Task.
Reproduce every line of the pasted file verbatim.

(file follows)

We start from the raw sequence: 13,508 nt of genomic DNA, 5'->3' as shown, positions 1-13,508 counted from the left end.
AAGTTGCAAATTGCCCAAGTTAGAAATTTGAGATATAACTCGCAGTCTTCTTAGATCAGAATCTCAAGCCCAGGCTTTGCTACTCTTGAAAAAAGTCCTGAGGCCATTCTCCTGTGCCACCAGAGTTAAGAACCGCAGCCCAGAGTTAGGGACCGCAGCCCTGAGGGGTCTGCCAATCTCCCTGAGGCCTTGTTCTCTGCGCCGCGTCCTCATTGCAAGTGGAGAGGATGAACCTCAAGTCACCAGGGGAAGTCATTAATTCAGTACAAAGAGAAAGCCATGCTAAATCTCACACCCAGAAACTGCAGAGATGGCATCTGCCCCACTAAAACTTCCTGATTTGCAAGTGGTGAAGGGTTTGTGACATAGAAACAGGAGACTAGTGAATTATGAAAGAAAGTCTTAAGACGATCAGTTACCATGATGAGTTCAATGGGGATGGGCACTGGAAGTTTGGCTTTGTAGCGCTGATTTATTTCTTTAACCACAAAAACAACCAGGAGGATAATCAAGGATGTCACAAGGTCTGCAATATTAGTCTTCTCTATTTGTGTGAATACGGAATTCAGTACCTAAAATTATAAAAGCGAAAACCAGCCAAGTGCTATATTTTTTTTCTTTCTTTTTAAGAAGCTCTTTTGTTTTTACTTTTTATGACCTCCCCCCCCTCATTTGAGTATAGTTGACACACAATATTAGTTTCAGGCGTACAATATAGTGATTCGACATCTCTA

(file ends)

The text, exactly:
We start from the raw sequence: 13,508 nt of genomic DNA, 5'->3' as shown, positions 1-13,508 counted from the left end.
AAGTTGCAAATTGCCCAAGTTAGAAATTTGAGATATAACTCGCAGTCTTCTTAGATCAGAATCTCAAGCCCAGGCTTTGCTACTCTTGAAAAAAGTCCTGAGGCCATTCTCCTGTGCCACCAGAGTTAAGAACCGCAGCCCAGAGTTAGGGACCGCAGCCCTGAGGGGTCTGCCAATCTCCCTGAGGCCTTGTTCTCTGCGCCGCGTCCTCATTGCAAGTGGAGAGGATGAACCTCAAGTCACCAGGGGAAGTCATTAATTCAGTACAAAGAGAAAGCCATGCTAAATCTCACACCCAGAAACTGCAGAGATGGCATCTGCCCCACTAAAACTTCCTGATTTGCAAGTGGTGAAGGGTTTGTGACATAGAAACAGGAGACTAGTGAATTATGAAAGAAAGTCTTAAGACGATCAGTTACCATGATGAGTTCAATGGGGATGGGCACTGGAAGTTTGGCTTTGTAGCGCTGATTTATTTCTTTAACCACAAAAACAACCAGGAGGATAATCAAGGATGTCACAAGGTCTGCAATATTAGTCTTCTCTATTTGTGTGAATACGGAATTCAGTACCTAAAATTATAAAAGCGAAAACCAGCCAAGTGCTATATTTTTTTTCTTTCTTTTTAAGAAGCTCTTTTGTTTTTACTTTTTATGACCTCCCCCCCCTCATTTGAGTATAGTTGACACACAATATTAGTTTCAGGCGTACAATATAGTGATTCGACATCTCTA